Cindy Crawford is Subject to Gravity! Imagine That!

What a fuss about a mother of two who turns 49 on Friday looking like, well, a mother of two who’s turning 49.

An un-retouched photo of model Cindy Crawford is getting more attention than Ukraine, Boko Haram and Greece’s game of chicken all put together.

About the only topic outpacing Crawford’s aging abdomen is 50 Shades of Gray but that’s another story.

Among the reactions to the real-life photo are congratulations offered to Crawford for being brave enough to show herself au naturel.

The only problem: she didn’t. The photo was never meant to be seen. It was part of a magazine location shoot in 2013 and the shots published in the magazine were a head shot and others with her abdomen covered.

So no kudos to Crawford for bravery, empowerment or courage — as if courage is what it would take for a woman approaching 50 to bare flesh that’s slightly slack after giving birth to two kids.

Then there’s the reaction that insists Crawford au naturel is a beautiful sight — as if being beautiful is what defines a woman and only the interpretation of what is “beautiful” is in question.

Another reaction, maybe the most prevalent, is how disappointing it is to see the model in the state she’s in, subject to gravity and aging.

Some observers try to have it both ways.

“It’s reassuring that even supermodels succumb to the passing years, but there’s nothing wrong with a little re-touching sometimes,” wrote former Cosmopolitan editor Linda Kelsey in the London Telegraph.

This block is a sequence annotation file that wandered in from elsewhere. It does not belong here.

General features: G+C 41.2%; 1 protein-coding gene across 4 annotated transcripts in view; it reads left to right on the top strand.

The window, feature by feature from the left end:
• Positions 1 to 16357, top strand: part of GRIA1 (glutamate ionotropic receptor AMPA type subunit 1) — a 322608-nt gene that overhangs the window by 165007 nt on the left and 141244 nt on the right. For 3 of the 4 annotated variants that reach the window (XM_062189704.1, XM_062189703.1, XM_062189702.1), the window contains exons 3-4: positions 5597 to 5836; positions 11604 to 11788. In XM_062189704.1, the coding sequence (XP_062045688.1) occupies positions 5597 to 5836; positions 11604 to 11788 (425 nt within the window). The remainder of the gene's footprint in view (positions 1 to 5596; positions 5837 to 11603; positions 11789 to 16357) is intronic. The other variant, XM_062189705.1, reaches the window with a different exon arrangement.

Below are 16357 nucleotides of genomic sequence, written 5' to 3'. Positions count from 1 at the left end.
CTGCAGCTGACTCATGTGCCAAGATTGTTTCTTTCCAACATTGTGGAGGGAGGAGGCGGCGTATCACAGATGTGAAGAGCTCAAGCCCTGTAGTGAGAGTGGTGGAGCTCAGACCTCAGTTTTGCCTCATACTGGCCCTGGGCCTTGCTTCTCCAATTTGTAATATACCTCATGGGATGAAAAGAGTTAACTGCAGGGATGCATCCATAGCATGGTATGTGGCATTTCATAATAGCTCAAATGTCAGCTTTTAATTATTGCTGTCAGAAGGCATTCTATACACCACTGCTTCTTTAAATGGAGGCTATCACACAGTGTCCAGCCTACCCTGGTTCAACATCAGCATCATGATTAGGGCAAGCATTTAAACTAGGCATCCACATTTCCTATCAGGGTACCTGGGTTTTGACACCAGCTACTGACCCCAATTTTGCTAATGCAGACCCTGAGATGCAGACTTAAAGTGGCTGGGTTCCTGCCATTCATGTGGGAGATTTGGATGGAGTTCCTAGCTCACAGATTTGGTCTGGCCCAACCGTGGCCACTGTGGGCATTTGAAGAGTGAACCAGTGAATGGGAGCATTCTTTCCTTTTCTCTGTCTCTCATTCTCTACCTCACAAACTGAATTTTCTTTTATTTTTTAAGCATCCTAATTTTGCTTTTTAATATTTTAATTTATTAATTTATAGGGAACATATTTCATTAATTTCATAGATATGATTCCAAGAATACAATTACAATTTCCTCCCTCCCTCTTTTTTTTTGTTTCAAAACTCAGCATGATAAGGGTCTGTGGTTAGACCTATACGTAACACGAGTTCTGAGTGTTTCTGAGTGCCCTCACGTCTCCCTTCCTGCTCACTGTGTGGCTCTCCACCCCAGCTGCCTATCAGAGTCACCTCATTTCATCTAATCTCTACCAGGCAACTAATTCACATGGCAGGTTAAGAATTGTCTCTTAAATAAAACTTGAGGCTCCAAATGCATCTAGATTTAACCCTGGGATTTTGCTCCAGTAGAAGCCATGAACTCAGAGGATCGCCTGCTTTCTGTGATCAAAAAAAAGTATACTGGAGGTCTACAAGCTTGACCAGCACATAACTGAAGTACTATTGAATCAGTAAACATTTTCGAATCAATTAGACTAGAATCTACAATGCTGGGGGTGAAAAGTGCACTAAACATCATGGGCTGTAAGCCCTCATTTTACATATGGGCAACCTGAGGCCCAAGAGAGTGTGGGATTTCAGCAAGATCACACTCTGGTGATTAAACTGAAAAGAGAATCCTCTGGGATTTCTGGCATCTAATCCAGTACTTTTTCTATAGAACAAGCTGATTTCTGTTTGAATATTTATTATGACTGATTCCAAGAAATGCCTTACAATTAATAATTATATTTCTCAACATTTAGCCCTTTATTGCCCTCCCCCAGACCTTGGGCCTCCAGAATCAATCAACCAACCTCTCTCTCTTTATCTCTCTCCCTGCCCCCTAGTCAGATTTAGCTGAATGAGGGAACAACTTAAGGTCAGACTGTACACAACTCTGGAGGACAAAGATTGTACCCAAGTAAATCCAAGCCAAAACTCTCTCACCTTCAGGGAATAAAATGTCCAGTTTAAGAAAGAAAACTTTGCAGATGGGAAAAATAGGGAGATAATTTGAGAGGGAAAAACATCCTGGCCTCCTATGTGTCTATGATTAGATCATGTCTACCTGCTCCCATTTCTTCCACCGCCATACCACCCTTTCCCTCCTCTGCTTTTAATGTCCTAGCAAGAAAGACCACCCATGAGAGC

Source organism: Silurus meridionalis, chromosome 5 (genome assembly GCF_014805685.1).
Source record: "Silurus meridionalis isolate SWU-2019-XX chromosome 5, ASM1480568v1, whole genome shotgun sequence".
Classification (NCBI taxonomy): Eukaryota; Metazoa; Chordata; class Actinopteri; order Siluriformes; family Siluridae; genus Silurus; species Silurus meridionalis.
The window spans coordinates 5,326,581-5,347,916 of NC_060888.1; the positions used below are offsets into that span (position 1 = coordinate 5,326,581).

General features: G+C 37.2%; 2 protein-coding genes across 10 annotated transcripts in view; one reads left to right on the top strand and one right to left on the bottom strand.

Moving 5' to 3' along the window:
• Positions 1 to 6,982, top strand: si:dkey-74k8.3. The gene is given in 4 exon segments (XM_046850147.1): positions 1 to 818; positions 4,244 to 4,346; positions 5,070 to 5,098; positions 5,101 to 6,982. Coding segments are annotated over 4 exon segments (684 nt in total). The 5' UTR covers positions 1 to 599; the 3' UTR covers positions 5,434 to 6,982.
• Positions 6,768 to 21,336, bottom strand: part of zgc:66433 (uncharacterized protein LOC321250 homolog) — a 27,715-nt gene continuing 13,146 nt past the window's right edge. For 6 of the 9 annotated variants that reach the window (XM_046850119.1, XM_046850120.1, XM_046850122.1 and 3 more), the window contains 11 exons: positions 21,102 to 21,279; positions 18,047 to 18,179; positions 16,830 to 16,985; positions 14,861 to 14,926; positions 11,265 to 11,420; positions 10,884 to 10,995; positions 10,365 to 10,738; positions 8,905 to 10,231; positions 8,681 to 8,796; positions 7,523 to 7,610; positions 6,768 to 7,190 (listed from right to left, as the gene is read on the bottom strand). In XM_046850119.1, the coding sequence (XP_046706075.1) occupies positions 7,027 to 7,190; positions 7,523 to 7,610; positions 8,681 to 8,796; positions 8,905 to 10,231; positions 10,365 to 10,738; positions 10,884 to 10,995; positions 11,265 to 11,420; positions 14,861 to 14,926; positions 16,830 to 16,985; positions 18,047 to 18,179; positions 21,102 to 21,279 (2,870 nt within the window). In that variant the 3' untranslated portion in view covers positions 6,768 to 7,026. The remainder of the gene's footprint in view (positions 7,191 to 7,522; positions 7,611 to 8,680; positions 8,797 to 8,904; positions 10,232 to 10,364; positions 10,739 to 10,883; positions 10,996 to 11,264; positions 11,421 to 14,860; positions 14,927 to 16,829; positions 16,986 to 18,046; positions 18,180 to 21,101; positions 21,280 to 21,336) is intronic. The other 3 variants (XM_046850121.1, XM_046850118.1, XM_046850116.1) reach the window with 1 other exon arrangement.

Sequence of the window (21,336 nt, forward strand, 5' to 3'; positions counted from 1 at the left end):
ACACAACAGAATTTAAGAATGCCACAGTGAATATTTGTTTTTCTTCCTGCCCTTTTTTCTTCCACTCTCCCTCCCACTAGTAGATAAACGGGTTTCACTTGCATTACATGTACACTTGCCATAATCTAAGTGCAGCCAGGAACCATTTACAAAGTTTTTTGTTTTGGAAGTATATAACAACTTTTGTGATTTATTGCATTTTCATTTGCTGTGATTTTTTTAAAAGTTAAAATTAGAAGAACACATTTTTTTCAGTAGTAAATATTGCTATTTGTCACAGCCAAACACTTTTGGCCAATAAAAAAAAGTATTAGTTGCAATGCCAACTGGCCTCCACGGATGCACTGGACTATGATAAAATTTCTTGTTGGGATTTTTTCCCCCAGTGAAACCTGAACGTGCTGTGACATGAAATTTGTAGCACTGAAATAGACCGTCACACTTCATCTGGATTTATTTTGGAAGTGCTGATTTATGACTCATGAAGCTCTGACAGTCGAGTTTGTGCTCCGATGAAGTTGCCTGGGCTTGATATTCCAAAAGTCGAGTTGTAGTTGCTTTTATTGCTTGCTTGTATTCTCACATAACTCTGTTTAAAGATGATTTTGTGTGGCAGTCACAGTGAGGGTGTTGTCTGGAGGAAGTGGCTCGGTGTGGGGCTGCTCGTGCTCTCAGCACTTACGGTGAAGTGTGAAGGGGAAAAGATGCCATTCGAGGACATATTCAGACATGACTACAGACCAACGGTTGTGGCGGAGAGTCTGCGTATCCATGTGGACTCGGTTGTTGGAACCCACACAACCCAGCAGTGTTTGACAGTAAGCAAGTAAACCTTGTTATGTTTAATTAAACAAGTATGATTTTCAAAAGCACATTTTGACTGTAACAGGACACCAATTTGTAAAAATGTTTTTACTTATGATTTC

“A part of me wants to shout to an unforgiving world: ‘Yes, women age, get over it.’ But when I look at this picture of Cindy I can’t help feeling it’s unflattering and not one I especially want to linger over.”

The headline on the story: “Please Cindy, just cover it up now.”

We’re so used to seeing women enhanced, whether digitally or surgically or cosmetically, that nobody wants to “linger over” — that is, to look at — a woman who hasn’t been photo-shopped or otherwise improved.

There’s nothing wrong with trying to look good, of course, and who doesn’t want to look younger and smoother and more toned, when that’s what’s expected of women, and any woman, as she ages, who wants to stay in the game has to play by the rules.

But now the expectations are so absurdly beyond reality that an untouched photo of a woman who is fit, healthy and attractive — a supermodel, no less — is top of the news.

The bar has been set so high that aging women in real life without benefit of enhancement — like this photo of Crawford — are deemed unacceptable, a total turn-off.

“If older women are finally having their moment – on screen, on the catwalk, and in advertisements for hair and beauty products – I think we have to be prepared for the fact that what we see in these images involves a degree of deception,” writes former Cosmopolitan editor Kelsey

“I don’t believe for a moment that Helen Mirren hasn’t had work and that her photographs haven’t been manipulated.”

It’s been 24 years since Naomi Wolf wrote The Beauty Myth.

“The appeal (of the woman enhanced to appear younger and more sexy and near perfect) is not the fantasy that the model will come to life; it is precisely that she will not, ever. Her coming to life would ruin the vision. It is not about life.”

The leaked photo of real life Cindy Crawford ruined the vision.

“The maturing of a woman who has continued to grow is a beautiful thing to behold,” observed Wolf. “Or, if your ad revenue or your seven-figure salary or your privileged sexual status depend on it, it is an operable condition.”